I received a text late one night a few weeks ago from my cousin Scott: “Call me if you are up.” I knew what had happened. My aunt Mary Frances, Scott’s mother, and my father’s last living sibling, had died, her heart stopping suddenly while she was getting ready for bed.
I was caught off guard by the news. Even though she was 96, she was such a fixture of my life that it seemed she would always be there. I had just talked to her a few days before and she was her usual feisty self. She laughed at my story about our ladybug invasion that had turned into a fly invasion when we set off a bug bomb in the attic. Her comment was, “I never really minded ladybugs, I thought they were cute.” She complained a little about the measures that her senior apartment building had put in place for Covid, but said, as always, “I know they are trying to keep us safe, so it’s not so bad.” After all, she had told me in earlier conversations, she had lived through the Depression and other hard times. Covid was just one more thing to endure.
“When are you coming to visit?” was her perennial question.
“I’ve had a lot going on, but I’m planning to come up in March,” I replied.
“I can’t wait to see you,” she would always say. “Love you.”
Now I wish I had made the time to visit in January.
In October, her granddaughter Shannon got married about an hour and a half from Mary Frances’ home at Arbor Acres in Winston-Salem. She fretted over how she could make the trip and I told her I would come take her. I picked her up and she talked the whole way, so excited to be on an adventure and to see all her family.
She had the time of her life, sitting regally in the beautiful blue evening gown that her daughter-in-law Debra had found for her. Her three sons and four grandchildren treated her like a queen, and she greeted all the guests with enthusiasm. She talked about it for weeks.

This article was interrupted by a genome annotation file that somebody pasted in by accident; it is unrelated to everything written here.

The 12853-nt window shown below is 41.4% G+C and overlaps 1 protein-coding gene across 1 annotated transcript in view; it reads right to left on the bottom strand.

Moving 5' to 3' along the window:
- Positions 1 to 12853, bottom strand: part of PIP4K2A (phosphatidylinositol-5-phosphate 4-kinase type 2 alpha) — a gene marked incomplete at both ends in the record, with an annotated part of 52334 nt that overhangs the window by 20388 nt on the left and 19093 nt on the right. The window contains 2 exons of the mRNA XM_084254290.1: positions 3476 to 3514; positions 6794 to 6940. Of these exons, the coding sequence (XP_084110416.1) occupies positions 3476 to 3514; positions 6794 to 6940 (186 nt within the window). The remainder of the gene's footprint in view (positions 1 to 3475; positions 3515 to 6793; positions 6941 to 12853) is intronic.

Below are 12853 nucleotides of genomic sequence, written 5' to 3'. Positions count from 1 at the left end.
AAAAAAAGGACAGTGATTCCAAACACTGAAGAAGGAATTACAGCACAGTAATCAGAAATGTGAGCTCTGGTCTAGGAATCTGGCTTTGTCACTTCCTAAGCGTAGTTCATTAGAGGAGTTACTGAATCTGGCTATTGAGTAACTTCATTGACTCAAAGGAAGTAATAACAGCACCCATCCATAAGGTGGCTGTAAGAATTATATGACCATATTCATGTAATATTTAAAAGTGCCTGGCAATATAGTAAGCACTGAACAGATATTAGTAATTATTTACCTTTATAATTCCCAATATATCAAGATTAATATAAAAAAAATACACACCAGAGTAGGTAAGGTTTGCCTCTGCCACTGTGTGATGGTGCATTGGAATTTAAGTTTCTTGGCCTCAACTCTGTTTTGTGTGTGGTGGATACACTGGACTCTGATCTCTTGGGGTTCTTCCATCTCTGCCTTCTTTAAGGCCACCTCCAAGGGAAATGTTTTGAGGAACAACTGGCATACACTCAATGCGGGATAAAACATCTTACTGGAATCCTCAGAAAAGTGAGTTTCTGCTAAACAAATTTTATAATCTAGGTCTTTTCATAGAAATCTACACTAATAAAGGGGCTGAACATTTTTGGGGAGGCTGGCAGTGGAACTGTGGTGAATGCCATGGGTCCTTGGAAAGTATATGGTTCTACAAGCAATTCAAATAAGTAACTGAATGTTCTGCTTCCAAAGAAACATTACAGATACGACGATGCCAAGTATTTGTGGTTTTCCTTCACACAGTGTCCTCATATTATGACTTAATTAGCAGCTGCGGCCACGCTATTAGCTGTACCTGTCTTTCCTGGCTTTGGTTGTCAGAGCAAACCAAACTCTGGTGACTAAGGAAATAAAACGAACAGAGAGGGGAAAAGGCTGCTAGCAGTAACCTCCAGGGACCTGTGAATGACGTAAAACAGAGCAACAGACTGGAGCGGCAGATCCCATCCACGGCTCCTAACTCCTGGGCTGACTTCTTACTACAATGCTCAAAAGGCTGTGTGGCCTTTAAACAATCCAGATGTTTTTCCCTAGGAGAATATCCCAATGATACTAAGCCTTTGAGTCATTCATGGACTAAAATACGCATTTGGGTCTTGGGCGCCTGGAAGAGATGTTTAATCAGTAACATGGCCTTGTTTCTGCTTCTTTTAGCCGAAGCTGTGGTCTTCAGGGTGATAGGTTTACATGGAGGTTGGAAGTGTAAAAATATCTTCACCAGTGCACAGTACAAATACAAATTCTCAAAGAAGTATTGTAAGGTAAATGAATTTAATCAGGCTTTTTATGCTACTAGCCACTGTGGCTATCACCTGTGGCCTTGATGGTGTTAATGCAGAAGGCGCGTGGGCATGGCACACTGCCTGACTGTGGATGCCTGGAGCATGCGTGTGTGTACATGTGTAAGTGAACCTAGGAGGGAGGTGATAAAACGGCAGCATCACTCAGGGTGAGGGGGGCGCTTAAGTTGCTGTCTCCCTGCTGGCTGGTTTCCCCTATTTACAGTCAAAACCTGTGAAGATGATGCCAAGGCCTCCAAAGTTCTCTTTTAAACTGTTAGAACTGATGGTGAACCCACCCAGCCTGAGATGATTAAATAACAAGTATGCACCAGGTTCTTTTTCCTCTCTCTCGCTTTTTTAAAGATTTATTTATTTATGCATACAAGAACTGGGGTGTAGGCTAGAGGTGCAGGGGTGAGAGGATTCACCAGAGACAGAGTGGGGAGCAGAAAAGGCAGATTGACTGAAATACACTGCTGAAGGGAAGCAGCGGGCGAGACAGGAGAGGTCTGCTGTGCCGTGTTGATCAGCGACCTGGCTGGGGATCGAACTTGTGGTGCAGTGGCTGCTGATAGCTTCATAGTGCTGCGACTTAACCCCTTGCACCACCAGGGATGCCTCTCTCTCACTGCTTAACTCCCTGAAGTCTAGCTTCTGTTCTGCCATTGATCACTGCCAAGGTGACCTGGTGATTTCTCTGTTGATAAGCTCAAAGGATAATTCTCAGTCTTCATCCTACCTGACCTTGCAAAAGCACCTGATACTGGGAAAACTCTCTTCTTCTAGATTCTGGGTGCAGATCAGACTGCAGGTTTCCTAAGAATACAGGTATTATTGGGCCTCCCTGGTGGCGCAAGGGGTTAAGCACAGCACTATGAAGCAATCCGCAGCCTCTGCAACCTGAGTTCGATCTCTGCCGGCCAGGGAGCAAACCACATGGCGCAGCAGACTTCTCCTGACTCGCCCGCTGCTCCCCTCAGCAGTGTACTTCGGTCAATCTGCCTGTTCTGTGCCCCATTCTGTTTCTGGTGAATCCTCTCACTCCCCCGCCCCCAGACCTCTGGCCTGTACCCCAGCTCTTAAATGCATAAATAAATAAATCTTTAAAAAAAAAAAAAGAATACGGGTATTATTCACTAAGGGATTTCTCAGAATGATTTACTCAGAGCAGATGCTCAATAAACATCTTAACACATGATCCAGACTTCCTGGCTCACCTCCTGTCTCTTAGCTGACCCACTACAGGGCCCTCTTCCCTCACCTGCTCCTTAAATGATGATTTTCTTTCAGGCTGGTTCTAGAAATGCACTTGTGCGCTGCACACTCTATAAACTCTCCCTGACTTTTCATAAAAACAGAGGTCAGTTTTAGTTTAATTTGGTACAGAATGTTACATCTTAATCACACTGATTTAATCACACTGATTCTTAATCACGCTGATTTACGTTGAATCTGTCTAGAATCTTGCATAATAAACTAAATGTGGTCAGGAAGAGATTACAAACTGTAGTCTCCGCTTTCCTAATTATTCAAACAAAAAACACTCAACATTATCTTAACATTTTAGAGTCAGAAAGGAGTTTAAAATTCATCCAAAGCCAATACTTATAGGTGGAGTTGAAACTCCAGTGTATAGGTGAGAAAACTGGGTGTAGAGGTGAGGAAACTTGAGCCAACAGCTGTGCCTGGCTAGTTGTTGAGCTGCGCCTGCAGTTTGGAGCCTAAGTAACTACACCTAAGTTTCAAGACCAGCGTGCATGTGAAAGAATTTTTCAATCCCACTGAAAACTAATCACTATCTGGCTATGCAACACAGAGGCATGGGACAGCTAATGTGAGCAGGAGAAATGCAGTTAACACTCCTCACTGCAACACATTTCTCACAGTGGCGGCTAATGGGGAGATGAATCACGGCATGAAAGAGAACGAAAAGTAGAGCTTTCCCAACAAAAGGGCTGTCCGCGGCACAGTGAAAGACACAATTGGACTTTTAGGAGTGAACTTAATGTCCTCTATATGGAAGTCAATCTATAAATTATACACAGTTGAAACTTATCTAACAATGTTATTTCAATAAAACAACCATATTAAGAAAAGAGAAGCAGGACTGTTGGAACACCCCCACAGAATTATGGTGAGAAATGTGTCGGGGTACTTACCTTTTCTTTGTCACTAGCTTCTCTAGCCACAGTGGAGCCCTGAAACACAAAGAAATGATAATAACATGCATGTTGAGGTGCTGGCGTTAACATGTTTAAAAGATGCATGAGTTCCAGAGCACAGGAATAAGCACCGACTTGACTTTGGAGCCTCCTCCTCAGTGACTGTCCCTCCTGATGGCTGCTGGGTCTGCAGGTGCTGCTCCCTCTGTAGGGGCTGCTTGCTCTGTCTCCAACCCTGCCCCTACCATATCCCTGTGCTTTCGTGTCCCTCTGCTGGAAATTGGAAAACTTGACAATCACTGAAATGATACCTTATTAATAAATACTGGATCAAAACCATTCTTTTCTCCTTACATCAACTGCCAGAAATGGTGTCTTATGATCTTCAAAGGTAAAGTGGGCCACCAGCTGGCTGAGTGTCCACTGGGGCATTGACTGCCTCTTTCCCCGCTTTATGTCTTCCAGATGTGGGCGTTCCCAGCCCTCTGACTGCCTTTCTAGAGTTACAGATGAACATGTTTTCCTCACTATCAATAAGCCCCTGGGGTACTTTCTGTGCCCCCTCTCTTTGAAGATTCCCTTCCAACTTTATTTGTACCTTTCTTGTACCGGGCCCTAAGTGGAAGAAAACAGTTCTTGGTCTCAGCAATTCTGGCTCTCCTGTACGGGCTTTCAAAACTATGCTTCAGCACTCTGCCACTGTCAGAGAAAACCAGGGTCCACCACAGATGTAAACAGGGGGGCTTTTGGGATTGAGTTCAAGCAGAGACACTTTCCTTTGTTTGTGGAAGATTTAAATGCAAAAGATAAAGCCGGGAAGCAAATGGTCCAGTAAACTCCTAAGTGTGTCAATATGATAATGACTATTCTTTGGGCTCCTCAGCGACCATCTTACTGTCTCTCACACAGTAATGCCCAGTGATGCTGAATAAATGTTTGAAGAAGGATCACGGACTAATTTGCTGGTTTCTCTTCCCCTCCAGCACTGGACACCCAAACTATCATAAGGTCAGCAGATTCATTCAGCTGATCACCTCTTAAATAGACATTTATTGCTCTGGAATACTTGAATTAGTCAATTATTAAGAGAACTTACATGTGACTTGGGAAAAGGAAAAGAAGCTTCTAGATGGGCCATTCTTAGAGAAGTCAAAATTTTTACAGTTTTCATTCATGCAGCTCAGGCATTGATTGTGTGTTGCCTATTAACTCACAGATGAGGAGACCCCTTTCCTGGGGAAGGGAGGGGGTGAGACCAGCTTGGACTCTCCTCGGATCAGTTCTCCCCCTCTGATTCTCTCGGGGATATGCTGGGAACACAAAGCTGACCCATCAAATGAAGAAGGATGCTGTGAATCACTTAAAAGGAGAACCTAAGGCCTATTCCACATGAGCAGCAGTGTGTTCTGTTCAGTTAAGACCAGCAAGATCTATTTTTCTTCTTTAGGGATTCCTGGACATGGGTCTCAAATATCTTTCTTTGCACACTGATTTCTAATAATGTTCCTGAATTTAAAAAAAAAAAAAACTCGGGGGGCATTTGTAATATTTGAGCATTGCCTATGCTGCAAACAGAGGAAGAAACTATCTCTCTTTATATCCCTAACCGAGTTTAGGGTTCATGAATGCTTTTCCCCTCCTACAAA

Shannon wrote a beautiful tribute to her grandmother and with her permission, I share it here:
“If a picture is worth a thousand words, then a memory is worth millions. And over the many memories I have of my grandmother, there’s one word that stands out to me: warmth.
Everything about her was warm. Her big smile, the Southern twang in her voice, her hugs hello and goodbye. Even that musty old-house smell burned into my memories of visits to Pfafftown, and the taste of her slightly overcooked green beans, feel warm to me now.
She radiated that warmth wherever she went, even (and especially) at Arbor Acres. She seemed to know everyone, staff and residents alike, by name – their full name, in fact. I used to think it was odd, the way she’d introduce people with first and last names. I thought it was just old lady gossip, the way she kept tabs on everyone, too. But I’ve come to realize that for her, it wasn’t enough to know someone on just a first-name basis, because she saw a light in everyone. And like a moth drawn to that light, she wanted to know everything that makes each person special.
The woman that was my grandmother, Mary Frances Austell Smith, may be gone, but her legacy will not be forgotten. I know she lives on in all of us, as she touched our hearts, and our lights. We must remember her warmth, and nurture that light, the way she would have wanted us to.” Shannon Smith Wilson
If you still have those senior parents, grandparents, aunts, and uncles, pick up the phone and give them a call. Send a note. Make time to visit. Because one day when you least expect it, they will be gone.